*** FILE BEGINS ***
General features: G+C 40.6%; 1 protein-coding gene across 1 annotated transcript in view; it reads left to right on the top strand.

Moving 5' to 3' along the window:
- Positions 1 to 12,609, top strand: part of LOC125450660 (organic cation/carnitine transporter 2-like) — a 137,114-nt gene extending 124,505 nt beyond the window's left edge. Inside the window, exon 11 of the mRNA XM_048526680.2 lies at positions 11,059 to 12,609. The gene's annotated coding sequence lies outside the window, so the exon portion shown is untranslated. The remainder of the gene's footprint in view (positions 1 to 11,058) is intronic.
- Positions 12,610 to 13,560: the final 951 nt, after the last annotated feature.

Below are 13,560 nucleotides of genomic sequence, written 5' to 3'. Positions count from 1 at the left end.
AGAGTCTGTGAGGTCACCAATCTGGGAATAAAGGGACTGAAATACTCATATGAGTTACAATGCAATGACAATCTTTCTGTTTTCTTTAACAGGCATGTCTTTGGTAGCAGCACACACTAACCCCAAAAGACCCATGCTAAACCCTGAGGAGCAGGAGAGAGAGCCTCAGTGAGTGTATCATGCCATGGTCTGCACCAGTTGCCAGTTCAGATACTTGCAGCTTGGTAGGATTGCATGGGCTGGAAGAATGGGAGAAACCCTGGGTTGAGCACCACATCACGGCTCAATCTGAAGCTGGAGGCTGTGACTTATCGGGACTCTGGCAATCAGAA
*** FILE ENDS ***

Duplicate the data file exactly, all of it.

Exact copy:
General features: G+C 40.6%; 1 protein-coding gene across 1 annotated transcript in view; it reads left to right on the top strand.

Moving 5' to 3' along the window:
- Positions 1 to 12,609, top strand: part of LOC125450660 (organic cation/carnitine transporter 2-like) — a 137,114-nt gene extending 124,505 nt beyond the window's left edge. Inside the window, exon 11 of the mRNA XM_048526680.2 lies at positions 11,059 to 12,609. The gene's annotated coding sequence lies outside the window, so the exon portion shown is untranslated. The remainder of the gene's footprint in view (positions 1 to 11,058) is intronic.
- Positions 12,610 to 13,560: the final 951 nt, after the last annotated feature.

Below are 13,560 nucleotides of genomic sequence, written 5' to 3'. Positions count from 1 at the left end.
AGAGTCTGTGAGGTCACCAATCTGGGAATAAAGGGACTGAAATACTCATATGAGTTACAATGCAATGACAATCTTTCTGTTTTCTTTAACAGGCATGTCTTTGGTAGCAGCACACACTAACCCCAAAAGACCCATGCTAAACCCTGAGGAGCAGGAGAGAGAGCCTCAGTGAGTGTATCATGCCATGGTCTGCACCAGTTGCCAGTTCAGATACTTGCAGCTTGGTAGGATTGCATGGGCTGGAAGAATGGGAGAAACCCTGGGTTGAGCACCACATCACGGCTCAATCTGAAGCTGGAGGCTGTGACTTATCGGGACTCTGGCAATCAGAA